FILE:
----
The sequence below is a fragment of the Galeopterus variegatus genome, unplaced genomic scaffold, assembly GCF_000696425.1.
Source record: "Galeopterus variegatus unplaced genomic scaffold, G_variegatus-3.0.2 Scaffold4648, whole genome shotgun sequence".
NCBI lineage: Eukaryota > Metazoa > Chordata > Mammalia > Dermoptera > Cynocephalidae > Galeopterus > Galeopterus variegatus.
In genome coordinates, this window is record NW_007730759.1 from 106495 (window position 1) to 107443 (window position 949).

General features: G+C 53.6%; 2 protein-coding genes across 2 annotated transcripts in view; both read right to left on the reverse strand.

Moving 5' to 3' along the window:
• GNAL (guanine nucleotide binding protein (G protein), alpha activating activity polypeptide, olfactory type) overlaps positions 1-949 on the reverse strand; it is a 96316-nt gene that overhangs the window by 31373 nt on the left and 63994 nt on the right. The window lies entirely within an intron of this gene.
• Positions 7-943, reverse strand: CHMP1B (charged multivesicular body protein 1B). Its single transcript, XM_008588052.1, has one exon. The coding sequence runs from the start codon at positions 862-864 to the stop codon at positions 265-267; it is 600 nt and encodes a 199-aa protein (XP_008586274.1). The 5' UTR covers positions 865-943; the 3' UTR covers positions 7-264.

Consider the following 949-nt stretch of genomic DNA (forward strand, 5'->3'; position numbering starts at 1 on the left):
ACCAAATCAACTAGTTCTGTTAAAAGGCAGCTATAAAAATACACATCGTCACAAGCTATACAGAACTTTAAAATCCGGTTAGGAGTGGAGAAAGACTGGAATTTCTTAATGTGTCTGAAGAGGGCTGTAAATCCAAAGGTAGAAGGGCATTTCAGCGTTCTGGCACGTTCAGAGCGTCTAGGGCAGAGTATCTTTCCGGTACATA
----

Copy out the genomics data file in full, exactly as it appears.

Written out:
The sequence below is a fragment of the Galeopterus variegatus genome, unplaced genomic scaffold, assembly GCF_000696425.1.
Source record: "Galeopterus variegatus unplaced genomic scaffold, G_variegatus-3.0.2 Scaffold4648, whole genome shotgun sequence".
NCBI lineage: Eukaryota > Metazoa > Chordata > Mammalia > Dermoptera > Cynocephalidae > Galeopterus > Galeopterus variegatus.
In genome coordinates, this window is record NW_007730759.1 from 106495 (window position 1) to 107443 (window position 949).

General features: G+C 53.6%; 2 protein-coding genes across 2 annotated transcripts in view; both read right to left on the reverse strand.

Moving 5' to 3' along the window:
• GNAL (guanine nucleotide binding protein (G protein), alpha activating activity polypeptide, olfactory type) overlaps positions 1-949 on the reverse strand; it is a 96316-nt gene that overhangs the window by 31373 nt on the left and 63994 nt on the right. The window lies entirely within an intron of this gene.
• Positions 7-943, reverse strand: CHMP1B (charged multivesicular body protein 1B). Its single transcript, XM_008588052.1, has one exon. The coding sequence runs from the start codon at positions 862-864 to the stop codon at positions 265-267; it is 600 nt and encodes a 199-aa protein (XP_008586274.1). The 5' UTR covers positions 865-943; the 3' UTR covers positions 7-264.

Consider the following 949-nt stretch of genomic DNA (forward strand, 5'->3'; position numbering starts at 1 on the left):
ACCAAATCAACTAGTTCTGTTAAAAGGCAGCTATAAAAATACACATCGTCACAAGCTATACAGAACTTTAAAATCCGGTTAGGAGTGGAGAAAGACTGGAATTTCTTAATGTGTCTGAAGAGGGCTGTAAATCCAAAGGTAGAAGGGCATTTCAGCGTTCTGGCACGTTCAGAGCGTCTAGGGCAGAGTATCTTTCCGGTACATA